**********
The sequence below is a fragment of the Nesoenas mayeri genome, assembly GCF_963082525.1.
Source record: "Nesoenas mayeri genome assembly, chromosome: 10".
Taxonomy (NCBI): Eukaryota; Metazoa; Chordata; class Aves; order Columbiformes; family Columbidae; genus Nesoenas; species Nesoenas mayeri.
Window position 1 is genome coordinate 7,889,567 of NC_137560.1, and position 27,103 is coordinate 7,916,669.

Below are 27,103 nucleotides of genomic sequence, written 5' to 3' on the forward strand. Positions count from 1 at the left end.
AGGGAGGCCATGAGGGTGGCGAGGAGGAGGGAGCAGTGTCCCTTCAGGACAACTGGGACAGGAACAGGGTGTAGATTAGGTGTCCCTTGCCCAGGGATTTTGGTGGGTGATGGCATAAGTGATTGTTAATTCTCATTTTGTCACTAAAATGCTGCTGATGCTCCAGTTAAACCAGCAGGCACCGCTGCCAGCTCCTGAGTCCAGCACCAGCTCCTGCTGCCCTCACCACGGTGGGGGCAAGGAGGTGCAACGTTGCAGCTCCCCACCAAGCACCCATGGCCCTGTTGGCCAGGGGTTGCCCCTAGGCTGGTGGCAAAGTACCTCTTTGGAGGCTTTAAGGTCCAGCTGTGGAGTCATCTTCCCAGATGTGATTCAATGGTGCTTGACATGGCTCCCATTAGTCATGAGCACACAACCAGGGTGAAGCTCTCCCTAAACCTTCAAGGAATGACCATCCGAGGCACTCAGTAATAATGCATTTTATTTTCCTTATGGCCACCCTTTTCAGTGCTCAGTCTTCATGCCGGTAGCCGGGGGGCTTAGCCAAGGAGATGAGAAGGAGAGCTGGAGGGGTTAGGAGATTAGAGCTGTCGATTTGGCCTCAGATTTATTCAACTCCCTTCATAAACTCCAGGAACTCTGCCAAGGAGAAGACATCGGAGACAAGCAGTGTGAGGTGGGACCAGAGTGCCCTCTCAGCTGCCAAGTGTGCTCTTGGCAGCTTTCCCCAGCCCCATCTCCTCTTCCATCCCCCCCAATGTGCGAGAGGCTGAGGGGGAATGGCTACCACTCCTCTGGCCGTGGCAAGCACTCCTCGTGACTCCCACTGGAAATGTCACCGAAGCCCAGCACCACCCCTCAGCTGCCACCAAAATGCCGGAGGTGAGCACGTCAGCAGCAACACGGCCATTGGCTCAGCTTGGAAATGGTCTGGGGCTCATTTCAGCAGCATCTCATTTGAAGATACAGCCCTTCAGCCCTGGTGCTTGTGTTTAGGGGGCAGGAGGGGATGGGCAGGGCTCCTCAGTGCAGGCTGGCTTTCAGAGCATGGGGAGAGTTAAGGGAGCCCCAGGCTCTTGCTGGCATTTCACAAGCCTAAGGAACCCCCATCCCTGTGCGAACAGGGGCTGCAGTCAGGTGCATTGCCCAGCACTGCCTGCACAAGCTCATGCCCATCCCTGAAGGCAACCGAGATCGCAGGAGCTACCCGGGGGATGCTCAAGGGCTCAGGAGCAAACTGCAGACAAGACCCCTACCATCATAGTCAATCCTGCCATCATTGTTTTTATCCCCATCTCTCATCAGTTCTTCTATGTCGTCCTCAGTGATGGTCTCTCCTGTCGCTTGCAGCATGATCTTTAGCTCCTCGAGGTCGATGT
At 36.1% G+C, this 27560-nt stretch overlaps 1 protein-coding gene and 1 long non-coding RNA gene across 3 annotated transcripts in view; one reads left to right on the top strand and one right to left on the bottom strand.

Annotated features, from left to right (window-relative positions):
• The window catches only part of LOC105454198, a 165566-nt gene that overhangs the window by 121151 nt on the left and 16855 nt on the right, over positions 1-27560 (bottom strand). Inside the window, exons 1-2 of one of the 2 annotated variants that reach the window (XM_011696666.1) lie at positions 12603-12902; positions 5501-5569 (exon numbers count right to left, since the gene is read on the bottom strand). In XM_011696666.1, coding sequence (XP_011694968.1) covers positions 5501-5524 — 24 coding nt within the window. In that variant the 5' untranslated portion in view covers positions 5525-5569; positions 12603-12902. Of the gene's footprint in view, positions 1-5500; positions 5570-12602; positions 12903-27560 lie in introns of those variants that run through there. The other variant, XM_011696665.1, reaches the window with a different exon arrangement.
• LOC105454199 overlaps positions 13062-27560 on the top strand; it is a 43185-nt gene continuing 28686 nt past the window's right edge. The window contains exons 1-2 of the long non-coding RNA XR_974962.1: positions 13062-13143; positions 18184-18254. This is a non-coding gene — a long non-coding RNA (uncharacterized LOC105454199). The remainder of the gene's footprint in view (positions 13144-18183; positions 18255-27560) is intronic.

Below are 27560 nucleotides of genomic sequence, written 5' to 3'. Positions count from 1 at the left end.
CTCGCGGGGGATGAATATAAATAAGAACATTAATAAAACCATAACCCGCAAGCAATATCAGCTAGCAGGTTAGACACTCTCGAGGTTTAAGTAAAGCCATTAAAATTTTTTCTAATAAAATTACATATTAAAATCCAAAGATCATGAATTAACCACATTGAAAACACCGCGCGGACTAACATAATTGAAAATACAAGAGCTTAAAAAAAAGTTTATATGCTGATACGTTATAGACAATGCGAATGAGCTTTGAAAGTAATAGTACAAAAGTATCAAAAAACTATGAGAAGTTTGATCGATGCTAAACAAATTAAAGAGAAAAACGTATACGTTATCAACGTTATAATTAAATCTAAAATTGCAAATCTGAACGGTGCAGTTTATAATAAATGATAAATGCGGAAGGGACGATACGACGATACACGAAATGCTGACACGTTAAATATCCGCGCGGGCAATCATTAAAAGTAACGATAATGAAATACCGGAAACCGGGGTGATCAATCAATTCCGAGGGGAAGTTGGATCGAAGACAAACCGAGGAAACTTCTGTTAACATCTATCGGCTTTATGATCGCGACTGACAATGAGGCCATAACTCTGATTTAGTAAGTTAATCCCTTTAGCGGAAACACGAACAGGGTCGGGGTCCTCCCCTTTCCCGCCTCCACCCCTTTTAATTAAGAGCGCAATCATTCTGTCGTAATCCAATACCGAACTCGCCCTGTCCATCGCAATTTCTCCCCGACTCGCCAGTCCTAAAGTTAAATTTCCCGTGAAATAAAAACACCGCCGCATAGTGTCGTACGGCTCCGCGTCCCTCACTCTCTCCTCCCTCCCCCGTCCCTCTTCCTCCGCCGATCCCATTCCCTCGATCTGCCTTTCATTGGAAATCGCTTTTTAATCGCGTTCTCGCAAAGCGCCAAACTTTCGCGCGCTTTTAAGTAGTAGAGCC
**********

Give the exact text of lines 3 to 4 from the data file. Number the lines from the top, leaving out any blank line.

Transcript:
Taxonomy (NCBI): Eukaryota; Metazoa; Chordata; class Aves; order Columbiformes; family Columbidae; genus Nesoenas; species Nesoenas mayeri.
Window position 1 is genome coordinate 7,889,567 of NC_137560.1, and position 27,103 is coordinate 7,916,669.